Author: Jack Barratt
Beauty is typically defined by harmony. Harmony is typically defined by unity. Groups of people are only able to share a harmonious existence when they are unified on some level. This unity also extends to physical beauty and aesthetic beauty. Scientific studies have shown that those who are deemed the ‘most beautiful’ are also those whose facial features are the most symmetrical. In terms of the beauty of the rest of the physical body, there are certain ratios between, for example, in men, shoulder width and waist width, that create a visual effect that is pleasing to look at and which signals biological health, good genes and high reproductive capacity.
Even if we take the example of music that is deemed beautiful—the most fascinating and awe-inspiring compositions typically have an almost mathematically perfect level of structural unity that mimics the harmony found between apparently separate elements in the natural world. When, for example, in music, that structural harmony is not there, then the music is usually deemed as not good and nonsensical. Imagine if we took a song with four verses and two choruses. If each verse had a different melody, and each chorus was played at completely different speed, then it would sound absolutely chaotic—there would be nothing for the ear and mind to latch onto. Thus, whether we talk about visual reality, or even about the world of organised sound, beauty is always related to harmony, structural integrity and a seamless unity between apparently separate parts.
All of these apparently beautiful things take their capacity for aesthetic perfection from the innate beauty of reality as it is. However, when we choose to obsess over the attractiveness of things that appear separate, and when we place ourselves within the framework of subject/object—where we as a subject enjoy and interact with a beautiful external object—then we lose our connection with the beauty of the whole of existence as it really is. If we wish to experience the beauty of the whole, then we must become that whole—we must cease to perceive reality with any sense of division. In order to lose ourselves within the vast, infinite and all-pervasive splendour and attractiveness of existence, we must relinquish our solid attachment to continuously chasing and obsessing over beautiful things whilst shunning and disparaging ugly things.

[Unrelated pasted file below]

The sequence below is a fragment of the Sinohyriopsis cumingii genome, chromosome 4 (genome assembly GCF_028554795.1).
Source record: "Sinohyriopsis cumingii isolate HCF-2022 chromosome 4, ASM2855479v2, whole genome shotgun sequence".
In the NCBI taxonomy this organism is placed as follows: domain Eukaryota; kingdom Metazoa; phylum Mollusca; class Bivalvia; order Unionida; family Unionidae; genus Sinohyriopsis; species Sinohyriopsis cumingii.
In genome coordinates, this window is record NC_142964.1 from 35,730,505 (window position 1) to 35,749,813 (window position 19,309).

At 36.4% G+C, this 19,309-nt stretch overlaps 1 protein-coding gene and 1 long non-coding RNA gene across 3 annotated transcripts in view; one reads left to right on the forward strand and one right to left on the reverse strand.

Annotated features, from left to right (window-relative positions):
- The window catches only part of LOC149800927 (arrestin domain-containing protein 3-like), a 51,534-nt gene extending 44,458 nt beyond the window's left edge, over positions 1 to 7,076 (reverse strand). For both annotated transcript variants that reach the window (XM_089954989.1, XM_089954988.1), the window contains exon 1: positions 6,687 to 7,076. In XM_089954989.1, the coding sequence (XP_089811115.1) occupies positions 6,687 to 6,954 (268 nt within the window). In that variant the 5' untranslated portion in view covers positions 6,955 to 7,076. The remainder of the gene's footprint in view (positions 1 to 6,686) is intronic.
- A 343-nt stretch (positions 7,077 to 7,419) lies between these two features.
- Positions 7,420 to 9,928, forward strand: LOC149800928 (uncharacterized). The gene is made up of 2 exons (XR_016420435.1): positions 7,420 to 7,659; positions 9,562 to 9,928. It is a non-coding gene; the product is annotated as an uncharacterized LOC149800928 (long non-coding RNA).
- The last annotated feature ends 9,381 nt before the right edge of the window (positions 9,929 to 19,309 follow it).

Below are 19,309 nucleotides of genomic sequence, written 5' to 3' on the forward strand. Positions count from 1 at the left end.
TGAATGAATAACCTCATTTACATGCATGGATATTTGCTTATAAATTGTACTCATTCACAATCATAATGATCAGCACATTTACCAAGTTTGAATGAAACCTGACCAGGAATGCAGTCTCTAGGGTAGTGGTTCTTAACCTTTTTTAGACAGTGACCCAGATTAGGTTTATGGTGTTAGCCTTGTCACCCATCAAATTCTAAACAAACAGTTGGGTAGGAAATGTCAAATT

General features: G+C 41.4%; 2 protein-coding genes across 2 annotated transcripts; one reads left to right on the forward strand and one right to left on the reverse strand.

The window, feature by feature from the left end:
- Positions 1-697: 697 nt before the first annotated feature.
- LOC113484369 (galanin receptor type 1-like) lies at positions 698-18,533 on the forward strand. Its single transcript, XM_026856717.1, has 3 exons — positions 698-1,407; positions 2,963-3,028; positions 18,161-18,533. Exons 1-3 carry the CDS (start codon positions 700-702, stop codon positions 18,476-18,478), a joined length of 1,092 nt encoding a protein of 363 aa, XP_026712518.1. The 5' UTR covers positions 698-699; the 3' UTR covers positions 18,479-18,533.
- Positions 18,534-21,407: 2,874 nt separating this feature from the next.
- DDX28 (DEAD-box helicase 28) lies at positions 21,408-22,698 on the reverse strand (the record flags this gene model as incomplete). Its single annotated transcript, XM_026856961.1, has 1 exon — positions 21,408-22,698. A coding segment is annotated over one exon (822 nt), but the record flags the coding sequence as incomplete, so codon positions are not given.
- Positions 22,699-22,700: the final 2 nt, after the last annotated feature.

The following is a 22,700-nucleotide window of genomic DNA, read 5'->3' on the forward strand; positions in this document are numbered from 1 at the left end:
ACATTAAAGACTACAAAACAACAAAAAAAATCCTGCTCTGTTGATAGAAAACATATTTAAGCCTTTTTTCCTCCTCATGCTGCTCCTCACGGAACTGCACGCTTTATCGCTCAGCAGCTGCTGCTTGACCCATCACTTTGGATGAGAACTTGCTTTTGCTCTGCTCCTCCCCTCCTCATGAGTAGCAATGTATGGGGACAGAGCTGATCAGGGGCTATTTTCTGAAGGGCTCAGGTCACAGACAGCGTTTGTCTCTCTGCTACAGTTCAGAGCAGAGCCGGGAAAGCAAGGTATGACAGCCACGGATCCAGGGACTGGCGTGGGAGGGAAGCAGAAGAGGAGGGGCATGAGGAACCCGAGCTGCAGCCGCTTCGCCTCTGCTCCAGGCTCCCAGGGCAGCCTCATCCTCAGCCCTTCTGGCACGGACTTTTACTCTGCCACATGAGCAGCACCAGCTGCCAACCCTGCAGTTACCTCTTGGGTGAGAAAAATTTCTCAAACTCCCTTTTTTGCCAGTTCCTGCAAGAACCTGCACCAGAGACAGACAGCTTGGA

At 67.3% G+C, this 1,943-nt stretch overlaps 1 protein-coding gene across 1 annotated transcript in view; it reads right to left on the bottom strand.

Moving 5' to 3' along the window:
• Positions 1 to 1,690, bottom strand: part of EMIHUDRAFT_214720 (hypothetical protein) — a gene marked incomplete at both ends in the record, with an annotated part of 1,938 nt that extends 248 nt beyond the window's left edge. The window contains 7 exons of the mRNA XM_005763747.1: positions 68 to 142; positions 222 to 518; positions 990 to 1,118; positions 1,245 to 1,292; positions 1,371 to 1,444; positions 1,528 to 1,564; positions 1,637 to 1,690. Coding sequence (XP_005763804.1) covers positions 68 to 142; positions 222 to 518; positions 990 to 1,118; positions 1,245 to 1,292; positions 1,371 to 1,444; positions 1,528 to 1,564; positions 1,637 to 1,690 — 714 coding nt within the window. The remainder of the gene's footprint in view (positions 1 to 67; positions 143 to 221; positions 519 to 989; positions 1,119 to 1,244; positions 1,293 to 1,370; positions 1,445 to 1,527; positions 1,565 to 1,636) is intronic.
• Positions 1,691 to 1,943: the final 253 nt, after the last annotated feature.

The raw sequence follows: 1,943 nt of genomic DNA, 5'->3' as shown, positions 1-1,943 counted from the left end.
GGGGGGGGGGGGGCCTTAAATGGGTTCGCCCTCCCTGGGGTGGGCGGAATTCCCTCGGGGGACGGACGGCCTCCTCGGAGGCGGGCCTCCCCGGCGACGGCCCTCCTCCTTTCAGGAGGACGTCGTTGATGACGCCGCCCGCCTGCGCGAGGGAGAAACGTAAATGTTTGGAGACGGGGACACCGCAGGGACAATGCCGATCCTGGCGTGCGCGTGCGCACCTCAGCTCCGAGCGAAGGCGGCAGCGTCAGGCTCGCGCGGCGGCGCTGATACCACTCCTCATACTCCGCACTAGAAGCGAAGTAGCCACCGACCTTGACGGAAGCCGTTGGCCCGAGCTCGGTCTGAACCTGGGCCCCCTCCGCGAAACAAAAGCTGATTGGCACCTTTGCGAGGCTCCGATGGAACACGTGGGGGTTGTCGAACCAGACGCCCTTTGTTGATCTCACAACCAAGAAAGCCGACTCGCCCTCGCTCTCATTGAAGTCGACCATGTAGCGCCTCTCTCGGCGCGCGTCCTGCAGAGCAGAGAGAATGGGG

When we see something that is apparently ugly and hideous in isolation, then it seems like just that—like a monstrous, hideous spectacle. However, when we come to perceive an apparently ugly fragment of creation as one of the innate extremes within the great unity-play of existence, then that object comes to shine with the same beauty as existence itself does. Existence is beautiful because it is blissful and weightless. It is blissful and weightless because there is no separation inherent within it. Where there is no separation, there is no cause for fear or worry. Remove fear and reality is perceived as it really is, perfectly, and without any possible problem or issue.